Today, the Cloud Security Alliance has released theCSA STAR Program & Open Certification Framework in 2016 and Beyond, an important new whitepaper that has been created to provide the security community with a description of some of the key security certification challenges and how the CSA intends to address them moving forward.
As background, launched in 2011, the CSA’s Security, Trust and Assurance Registry (STAR) program has become the industry’s leading trust mark for cloud security with the successful objective to improve trust in the cloud market by offering increased transparency and information security assurance. The Open Certification Framework, also developed by the CSA, is an industry initiative to allow global, accredited, trusted certification of cloud providers. It allows for flexible, incremental and multi-layered cloud service provider (CSP) certifications according to the CSA’s industry leading security guidance.
Together the OCF/STAR program comprises a global cloud computing assurance framework with a scope of capabilities, flexibility of execution, and completeness of vision that far exceeds the risk and compliance objectives of other security audit and certification programs.
Since the launch of STAR, the cloud market has evolved and matured, and so has the cloud audit and certification landscape with now more than fifteen options including national, regional and global, sector-specific, cloud-specific and generic certification schemes available. This proliferation has resulted, in among other things, a barrier to entry for CSPs that cannot afford to get certified by multiple countries and organizations.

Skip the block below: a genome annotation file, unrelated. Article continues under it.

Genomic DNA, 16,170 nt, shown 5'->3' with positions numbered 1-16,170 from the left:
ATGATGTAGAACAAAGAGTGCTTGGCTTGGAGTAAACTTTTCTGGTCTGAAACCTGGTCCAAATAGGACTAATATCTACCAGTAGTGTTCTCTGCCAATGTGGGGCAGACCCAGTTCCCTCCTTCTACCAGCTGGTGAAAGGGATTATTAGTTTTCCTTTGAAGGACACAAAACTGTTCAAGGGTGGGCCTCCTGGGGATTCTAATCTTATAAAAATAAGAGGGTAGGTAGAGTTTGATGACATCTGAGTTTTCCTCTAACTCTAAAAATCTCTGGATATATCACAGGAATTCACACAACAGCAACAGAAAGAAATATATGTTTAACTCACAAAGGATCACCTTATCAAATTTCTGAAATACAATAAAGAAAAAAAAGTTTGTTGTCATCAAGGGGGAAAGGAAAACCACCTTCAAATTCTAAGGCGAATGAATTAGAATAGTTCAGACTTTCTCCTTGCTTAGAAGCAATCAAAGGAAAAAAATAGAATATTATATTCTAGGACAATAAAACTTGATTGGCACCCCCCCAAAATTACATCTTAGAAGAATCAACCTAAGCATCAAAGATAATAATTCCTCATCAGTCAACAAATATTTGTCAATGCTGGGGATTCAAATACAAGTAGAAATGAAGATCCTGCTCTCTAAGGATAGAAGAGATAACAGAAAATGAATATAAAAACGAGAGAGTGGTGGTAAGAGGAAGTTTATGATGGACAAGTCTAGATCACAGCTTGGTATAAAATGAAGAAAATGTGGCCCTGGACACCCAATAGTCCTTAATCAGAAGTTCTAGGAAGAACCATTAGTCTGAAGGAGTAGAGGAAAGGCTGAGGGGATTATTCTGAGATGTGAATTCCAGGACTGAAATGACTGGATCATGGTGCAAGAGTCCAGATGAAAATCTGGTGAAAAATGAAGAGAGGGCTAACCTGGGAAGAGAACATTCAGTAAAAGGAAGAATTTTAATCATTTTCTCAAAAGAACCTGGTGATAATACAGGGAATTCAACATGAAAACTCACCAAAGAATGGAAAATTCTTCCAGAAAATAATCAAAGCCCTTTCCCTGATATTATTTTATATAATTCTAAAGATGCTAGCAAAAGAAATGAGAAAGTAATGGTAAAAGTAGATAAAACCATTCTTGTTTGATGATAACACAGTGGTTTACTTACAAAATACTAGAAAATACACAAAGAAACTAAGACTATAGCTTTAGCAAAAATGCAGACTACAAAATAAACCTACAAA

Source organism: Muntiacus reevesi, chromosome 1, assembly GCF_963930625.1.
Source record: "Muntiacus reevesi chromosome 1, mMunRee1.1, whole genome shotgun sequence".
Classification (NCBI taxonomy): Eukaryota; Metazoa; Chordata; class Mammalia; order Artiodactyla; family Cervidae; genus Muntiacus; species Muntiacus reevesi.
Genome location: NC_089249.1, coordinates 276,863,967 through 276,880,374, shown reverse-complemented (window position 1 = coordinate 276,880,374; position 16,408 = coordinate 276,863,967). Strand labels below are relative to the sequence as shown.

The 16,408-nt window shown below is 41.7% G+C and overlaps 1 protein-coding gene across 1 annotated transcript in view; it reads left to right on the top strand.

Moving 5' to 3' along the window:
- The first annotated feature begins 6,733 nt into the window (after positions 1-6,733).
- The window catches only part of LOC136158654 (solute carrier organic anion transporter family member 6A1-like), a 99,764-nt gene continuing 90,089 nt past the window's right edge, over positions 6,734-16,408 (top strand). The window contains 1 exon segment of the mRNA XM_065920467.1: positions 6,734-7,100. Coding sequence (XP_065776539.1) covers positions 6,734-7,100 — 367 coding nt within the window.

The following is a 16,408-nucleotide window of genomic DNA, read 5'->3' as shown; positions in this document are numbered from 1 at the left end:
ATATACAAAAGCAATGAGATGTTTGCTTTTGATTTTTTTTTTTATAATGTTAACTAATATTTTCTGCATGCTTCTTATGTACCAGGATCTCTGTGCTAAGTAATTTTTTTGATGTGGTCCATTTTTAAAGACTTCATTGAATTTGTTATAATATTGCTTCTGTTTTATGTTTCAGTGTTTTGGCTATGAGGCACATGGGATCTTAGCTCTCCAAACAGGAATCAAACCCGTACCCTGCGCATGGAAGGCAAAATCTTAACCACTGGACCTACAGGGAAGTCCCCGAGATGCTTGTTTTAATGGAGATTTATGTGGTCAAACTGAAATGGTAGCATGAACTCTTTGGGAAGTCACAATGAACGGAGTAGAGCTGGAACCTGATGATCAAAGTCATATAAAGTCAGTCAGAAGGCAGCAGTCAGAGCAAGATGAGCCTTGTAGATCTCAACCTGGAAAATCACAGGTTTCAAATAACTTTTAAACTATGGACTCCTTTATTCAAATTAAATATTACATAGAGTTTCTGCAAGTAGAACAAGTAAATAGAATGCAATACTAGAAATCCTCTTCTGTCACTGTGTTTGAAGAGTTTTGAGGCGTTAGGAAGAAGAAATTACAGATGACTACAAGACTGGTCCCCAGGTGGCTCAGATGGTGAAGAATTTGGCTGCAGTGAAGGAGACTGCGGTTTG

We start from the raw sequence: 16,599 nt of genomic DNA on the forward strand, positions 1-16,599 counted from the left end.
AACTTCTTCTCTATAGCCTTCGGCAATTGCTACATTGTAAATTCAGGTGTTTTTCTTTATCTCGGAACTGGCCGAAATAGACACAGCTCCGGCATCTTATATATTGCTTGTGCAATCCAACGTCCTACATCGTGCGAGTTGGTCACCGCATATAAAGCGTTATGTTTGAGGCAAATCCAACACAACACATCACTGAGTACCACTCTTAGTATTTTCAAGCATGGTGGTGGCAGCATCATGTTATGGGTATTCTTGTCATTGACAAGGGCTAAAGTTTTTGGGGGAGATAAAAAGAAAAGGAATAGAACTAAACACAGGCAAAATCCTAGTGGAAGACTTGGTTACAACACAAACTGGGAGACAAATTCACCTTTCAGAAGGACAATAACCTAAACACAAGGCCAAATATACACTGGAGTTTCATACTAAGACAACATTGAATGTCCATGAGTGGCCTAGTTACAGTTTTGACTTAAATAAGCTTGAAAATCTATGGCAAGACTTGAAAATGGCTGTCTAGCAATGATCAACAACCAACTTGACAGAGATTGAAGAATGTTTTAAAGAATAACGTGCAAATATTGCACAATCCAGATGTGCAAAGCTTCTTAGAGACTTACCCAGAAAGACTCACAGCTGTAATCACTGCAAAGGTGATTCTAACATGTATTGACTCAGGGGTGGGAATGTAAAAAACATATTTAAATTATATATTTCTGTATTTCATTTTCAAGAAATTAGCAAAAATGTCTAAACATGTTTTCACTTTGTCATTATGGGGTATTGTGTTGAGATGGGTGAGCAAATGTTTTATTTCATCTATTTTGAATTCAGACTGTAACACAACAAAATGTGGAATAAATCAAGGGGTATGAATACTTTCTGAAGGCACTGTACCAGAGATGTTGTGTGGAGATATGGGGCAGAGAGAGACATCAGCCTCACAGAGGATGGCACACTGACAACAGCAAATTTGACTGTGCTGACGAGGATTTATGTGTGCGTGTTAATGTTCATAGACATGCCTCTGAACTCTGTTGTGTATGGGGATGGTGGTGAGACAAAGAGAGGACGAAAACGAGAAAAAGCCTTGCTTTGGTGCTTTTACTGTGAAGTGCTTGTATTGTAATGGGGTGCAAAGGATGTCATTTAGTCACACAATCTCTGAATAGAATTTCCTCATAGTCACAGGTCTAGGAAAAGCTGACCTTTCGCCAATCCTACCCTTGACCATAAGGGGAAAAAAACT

Aside for the time and cost of pursuing and maintaining these numerous certifications, there are a number of other concerns including:
- Lack of means to provide higher level of assurance and transparency
- Privacy not adequately taken into account
- Limited transparency
- Lack of means to streamline GRC
To address these certification challenges, the CSA is proposing, through the OCF, to offer the cloud community with both a global recognition scheme for security and privacy certification, and a set of GRC tools and practices that address the many complex assurance and transparency requirements of cloud stakeholders.
The three core ideas behind the CSA suggested solutions are that an effective and efficient approach to trust and assurance has to:
- delicately balance the need of nations and business sectors to develop their specific certification schemas with the need of CSPs to reduce compliance costs
- avoid that humans (auditors) do activities that can be performed by machines (e.g. collecting data)
- make sure that accurate and reliable evidences/information are provided to relevant people, in a timely fashion, leveraging as much as possible automatic means
The paper also outlines how a number of other frameworks and controls should play a part in this solution including:
- Leveraging CCM and OCF/STAR as normalizing factors
- Conducting continuous monitoring/auditing
Integrating privacy level agreements code of conduct into the STAR Program
The CSA is currently seeking validation for its proposed OCF-STAR program action plan and is seeking input and support from the CSA community. To download the full report or to become involved, visit the Open Certification Working Group.
Daniele Catteddu, Chief Technology Officer, Cloud Security Alliance
[Cloud Security Alliance Blog]